In equipment leasing and finance, economic progress also remains slow, but businesses are beginning to address pent-up needs for equipment and are gaining more access to credit to fund their capital needs. As our country slowly returns to a healthier pre-recession environment, the value of charged-off loans and leases also is improving, yielding even better immediate returns for lenders and lessors interested in selling their debts today.

But will more lessors and business banks take advantage of this good timing to realize better returns and the cash flow they really need? That depends.

Some commercial lenders and equipment leasing and finance companies have yet to fully consider the prospect of selling charged-off accounts to a debt buyer. Others may have some awareness of the option but are unsure how to compare the real costs of current approaches to charged-off receivables to the value of selling the accounts to a debt buyer.

Either way, deeper knowledge of the debt purchasing process can add one more tool to a financial manager’s toolbox when it comes to recovering distressed debts.

That knowledge begins with a financier’s initial evaluation of the company’s charged-off accounts and/or with a net present value analysis provided by the debt buying partner.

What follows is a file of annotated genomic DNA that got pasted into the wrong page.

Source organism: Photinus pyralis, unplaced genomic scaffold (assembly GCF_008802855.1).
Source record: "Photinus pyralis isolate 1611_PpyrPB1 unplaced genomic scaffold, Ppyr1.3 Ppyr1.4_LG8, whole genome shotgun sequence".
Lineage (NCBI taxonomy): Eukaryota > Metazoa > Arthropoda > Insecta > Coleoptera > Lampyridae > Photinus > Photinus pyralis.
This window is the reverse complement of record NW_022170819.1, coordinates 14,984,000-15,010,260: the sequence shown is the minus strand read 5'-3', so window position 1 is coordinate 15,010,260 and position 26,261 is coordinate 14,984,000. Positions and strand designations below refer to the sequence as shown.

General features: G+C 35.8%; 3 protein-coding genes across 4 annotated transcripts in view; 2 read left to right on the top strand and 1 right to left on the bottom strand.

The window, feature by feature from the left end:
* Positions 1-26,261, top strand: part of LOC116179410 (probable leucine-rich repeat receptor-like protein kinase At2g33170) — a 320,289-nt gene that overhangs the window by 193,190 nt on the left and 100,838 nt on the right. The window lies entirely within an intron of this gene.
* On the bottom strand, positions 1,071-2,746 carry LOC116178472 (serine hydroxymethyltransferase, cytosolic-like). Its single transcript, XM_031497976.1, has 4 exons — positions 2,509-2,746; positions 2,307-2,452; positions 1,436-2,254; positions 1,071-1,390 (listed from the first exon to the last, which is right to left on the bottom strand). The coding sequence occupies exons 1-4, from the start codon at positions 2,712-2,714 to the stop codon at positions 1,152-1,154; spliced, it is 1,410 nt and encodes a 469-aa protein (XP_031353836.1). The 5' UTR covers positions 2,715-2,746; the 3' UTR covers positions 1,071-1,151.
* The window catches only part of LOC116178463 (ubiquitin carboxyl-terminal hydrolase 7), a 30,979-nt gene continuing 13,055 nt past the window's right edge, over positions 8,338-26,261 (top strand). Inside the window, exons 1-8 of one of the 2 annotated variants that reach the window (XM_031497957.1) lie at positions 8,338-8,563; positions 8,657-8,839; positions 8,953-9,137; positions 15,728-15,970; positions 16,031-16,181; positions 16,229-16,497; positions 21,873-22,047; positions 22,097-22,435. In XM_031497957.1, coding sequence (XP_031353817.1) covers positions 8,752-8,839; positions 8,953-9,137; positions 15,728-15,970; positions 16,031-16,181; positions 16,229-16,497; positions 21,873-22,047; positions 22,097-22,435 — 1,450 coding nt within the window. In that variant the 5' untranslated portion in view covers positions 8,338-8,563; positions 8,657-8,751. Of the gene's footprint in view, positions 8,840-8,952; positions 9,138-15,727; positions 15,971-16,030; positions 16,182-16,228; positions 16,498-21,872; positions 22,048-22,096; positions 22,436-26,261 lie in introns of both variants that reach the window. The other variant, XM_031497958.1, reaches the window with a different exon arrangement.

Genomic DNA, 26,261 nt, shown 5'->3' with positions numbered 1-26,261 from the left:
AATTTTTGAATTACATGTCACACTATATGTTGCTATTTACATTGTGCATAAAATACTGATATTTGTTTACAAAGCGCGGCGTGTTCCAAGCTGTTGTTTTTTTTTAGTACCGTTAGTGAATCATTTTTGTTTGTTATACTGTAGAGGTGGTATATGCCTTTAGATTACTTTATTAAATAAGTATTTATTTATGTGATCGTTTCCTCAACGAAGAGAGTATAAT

Questions to Ask When Evaluating a Sale of Charged-Off Accounts

How do you currently recover your charged-off accounts? It’s important to understand the larger picture of the resources involved in managing and pursuing charged-off accounts, because the total costs of those efforts may surprise you.

What are your true net collection rates from your efforts?  To determine your true net recovery rate, compute a benchmark history by determining your gross recoveries less overhead from operating your own post-charge-off collections department, or gross recoveries from collection agencies less each agency’s collection fees plus your own cost of engaging these collection agencies including: reconciling accounts, supplying loan/lease documentation and affidavits, establishing settlement parameters and posting remittances, as well as your firm’s management time combined with the potential reputational damage these processes may cause to your brand over time.

What is the value of your debt?  This is where good record keeping plays a big role. You’ll want to identify a number of variables to prepare for a debt buyer’s evaluation, including:

  • How many accounts are in your charged-off portfolio?
  • How old are these accounts?
  • How many parties have attempted to collect the debt?
  • Are any account still collateralized?
  • Are portions of your portfolio concentrated in certain geographies or industrial segments?
  • Which, if any, are supported by corporate or personal guarantees?

How well does your recovery rate compare to the price offered by a debt buyer for the same accounts?  If the purchase price for your non-performing portfolio today exceeds your projected net recoveries as determined from a net present value basis, selling some or all of your portfolio may make sense.